Student veterans speak about difficulties of adjusting to life as a student

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    The TCU Veterans Services Task Force estimates that there are about 300 student veterans on campus, and some of those veterans say the transition to civilian life, especially as a student, can be very difficult.

    Junior strategic communication major Cristina Mungilla is an Army National Guard veteran and a single mother of three. She said her responsibilities at home, along with those at school, have made the adjustment to student life very hard for her.

    “I’m determined,” Mungilla said. “I’m goal-oriented. I have every intention of doing well in school, but I am struggling, and I’m telling you that I have my doubts about whether or not I can do this.”

    Senior sociology and philosophy double major Stesha Colby is a Marine veteran and the president of the TCU Student Veterans Alliance. She said many veterans who come back to school struggle with the lack of a regimented schedule or the discipline they had in the military.

    “One of the biggest complaints among my friends and even from the students here is the loss of that structure,” she said. “I know that I personally struggled my first few semesters. I don’t have somebody yelling at me to get up at five o’clock in the morning anymore. So maybe I might sleep in a little bit.”

    April Brown, chairwoman of the task force, said it can also be difficult for veterans to feel like part of the TCU community since they are non-traditional students and they generally commute.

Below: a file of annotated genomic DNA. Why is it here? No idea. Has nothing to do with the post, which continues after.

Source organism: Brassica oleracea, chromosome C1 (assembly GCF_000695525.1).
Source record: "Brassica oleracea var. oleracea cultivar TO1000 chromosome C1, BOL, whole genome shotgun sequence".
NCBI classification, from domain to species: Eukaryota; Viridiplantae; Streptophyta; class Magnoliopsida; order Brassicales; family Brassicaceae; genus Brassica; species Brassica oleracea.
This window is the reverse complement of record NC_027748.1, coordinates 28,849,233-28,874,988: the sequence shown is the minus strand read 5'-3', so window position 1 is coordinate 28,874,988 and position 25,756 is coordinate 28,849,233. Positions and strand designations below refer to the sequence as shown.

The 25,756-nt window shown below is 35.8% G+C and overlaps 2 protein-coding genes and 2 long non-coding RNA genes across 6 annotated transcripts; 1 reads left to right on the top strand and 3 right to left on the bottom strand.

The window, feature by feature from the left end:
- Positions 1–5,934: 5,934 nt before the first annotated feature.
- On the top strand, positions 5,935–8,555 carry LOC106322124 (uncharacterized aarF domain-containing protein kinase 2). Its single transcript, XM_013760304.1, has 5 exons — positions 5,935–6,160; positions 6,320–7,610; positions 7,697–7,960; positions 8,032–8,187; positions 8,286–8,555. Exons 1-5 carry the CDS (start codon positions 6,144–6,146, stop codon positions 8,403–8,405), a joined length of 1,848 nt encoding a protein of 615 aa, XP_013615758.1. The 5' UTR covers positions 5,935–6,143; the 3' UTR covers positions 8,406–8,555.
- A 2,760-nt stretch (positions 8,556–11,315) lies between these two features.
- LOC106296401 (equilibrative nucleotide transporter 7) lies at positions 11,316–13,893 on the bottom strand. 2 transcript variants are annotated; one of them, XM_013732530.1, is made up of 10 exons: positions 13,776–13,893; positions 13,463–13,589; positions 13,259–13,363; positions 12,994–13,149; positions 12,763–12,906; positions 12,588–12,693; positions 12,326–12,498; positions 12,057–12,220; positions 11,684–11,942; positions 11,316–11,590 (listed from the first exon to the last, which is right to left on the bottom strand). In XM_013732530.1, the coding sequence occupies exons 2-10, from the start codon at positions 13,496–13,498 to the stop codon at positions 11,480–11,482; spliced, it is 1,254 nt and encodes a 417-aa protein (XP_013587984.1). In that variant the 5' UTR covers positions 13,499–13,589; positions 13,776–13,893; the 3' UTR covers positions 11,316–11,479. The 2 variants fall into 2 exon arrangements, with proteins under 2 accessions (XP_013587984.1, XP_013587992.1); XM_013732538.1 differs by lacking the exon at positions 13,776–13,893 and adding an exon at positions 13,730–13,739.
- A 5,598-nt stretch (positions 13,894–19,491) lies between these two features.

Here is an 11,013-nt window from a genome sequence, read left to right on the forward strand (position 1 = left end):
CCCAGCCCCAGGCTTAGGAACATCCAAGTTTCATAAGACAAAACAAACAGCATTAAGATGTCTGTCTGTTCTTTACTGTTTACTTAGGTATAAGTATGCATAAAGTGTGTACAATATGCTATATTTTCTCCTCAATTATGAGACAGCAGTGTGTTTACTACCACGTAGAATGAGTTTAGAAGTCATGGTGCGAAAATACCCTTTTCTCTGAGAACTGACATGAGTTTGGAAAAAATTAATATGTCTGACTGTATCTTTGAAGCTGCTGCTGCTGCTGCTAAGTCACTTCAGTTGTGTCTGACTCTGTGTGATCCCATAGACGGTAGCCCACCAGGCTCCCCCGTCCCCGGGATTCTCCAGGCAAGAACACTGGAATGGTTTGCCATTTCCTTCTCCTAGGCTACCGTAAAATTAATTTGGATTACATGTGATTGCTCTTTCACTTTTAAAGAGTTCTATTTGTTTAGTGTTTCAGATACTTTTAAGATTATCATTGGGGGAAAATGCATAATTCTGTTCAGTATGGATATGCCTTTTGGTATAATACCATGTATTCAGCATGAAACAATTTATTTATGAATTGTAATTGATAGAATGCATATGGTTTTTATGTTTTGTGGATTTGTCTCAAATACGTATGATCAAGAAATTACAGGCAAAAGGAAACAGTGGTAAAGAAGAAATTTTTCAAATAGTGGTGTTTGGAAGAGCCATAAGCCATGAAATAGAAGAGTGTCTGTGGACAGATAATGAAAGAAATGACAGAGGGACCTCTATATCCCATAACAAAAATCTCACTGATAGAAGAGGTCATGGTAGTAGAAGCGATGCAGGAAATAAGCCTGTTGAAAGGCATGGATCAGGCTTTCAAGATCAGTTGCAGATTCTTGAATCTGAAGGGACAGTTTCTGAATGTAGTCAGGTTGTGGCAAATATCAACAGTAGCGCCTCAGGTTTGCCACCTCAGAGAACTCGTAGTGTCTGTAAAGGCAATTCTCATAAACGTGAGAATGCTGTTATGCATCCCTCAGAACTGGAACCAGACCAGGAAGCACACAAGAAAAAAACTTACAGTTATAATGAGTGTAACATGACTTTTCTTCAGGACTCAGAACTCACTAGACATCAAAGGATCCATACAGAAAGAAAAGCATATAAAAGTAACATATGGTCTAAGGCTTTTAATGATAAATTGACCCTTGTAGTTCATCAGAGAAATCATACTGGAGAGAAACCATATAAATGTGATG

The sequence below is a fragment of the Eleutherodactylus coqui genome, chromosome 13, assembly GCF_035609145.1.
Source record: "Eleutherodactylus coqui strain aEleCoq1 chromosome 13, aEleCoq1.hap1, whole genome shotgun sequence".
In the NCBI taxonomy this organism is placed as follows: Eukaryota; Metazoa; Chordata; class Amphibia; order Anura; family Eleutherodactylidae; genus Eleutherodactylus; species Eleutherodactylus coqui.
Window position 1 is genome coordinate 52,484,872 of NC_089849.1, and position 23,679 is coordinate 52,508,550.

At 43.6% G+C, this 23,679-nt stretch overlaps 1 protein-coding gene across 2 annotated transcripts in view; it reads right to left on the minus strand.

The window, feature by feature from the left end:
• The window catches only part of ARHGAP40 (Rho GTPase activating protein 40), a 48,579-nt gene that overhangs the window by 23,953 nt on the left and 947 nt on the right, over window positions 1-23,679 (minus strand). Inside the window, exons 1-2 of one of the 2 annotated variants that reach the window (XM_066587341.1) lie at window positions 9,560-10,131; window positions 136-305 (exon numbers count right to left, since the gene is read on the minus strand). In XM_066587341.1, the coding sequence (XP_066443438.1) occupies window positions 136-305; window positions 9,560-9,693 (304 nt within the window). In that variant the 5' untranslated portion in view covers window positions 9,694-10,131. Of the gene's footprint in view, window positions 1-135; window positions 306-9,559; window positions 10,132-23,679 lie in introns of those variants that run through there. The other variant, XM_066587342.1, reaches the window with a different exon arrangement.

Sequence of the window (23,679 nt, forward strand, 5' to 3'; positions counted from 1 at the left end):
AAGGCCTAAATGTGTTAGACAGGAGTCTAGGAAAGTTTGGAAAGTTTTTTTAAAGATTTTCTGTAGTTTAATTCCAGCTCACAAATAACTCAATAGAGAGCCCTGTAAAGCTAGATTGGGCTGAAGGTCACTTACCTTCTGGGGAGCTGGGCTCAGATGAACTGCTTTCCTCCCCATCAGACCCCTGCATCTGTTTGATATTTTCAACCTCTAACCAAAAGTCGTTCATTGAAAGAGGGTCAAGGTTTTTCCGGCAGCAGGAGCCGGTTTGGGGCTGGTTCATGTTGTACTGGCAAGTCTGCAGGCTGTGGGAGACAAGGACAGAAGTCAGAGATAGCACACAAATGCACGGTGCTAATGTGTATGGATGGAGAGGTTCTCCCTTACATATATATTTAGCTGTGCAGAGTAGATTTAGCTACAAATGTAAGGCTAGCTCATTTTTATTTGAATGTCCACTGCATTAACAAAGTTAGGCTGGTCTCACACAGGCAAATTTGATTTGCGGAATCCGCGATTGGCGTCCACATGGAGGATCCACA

“You’re talking about a social transition,” Brown said. “How do I meet people that I connect with and have the same interests that I have when I’m not living on campus? When I may be a little bit older? When I may have some different responsibilities?”

    Junior general studies major Jarrod McClendon, an Army veteran, said coming to TCU is a “culture shock” for many veterans.

    Junior criminal justice major Derrick Johnson, an Air Force veteran, said the attitude of many college students is different from that of veterans.

    “Trying to change back to the civilian world, especially college where you’re surrounded by brand-new high school graduates or some college students who think…‘I’m better than you,’ that can get annoying,” Johnson said.

    Brown said the task force tracks the number of veterans on campus who are using benefits they earned during their service.

    Some veterans, however, are paying for school with scholarships or with their own money. Those students are not counted unless they come specifically to the task force seeking help.

    Brown said the key for student veterans is to get good advice and direction when they first get on campus.

    “So it’s critical that when veterans come into the system, especially as a transfer student, that they are able to connect quickly with advisers,” she said.

    Mungilla said that when veterans don’t succeed as students, that lack of assistance is the reason why.

    “I think it’s because they really lack the support that they need to succeed,” she said.

    Some veterans find support and structure in ROTC. Johnson is in Air Force ROTC. McClendon is in Army ROTC. McClendon said that has helped his transition at TCU.

    “I honestly don’t see what [other veterans] see because I’m plugged in with these guys,” McClendon said.

    Student Veterans Alliance is another way veterans can get connected. Colby said the group’s objective is to help ease the adjustment for veterans and make friends on campus.

    “The biggest goal is assisting the veteran in becoming a civilian again,” she said.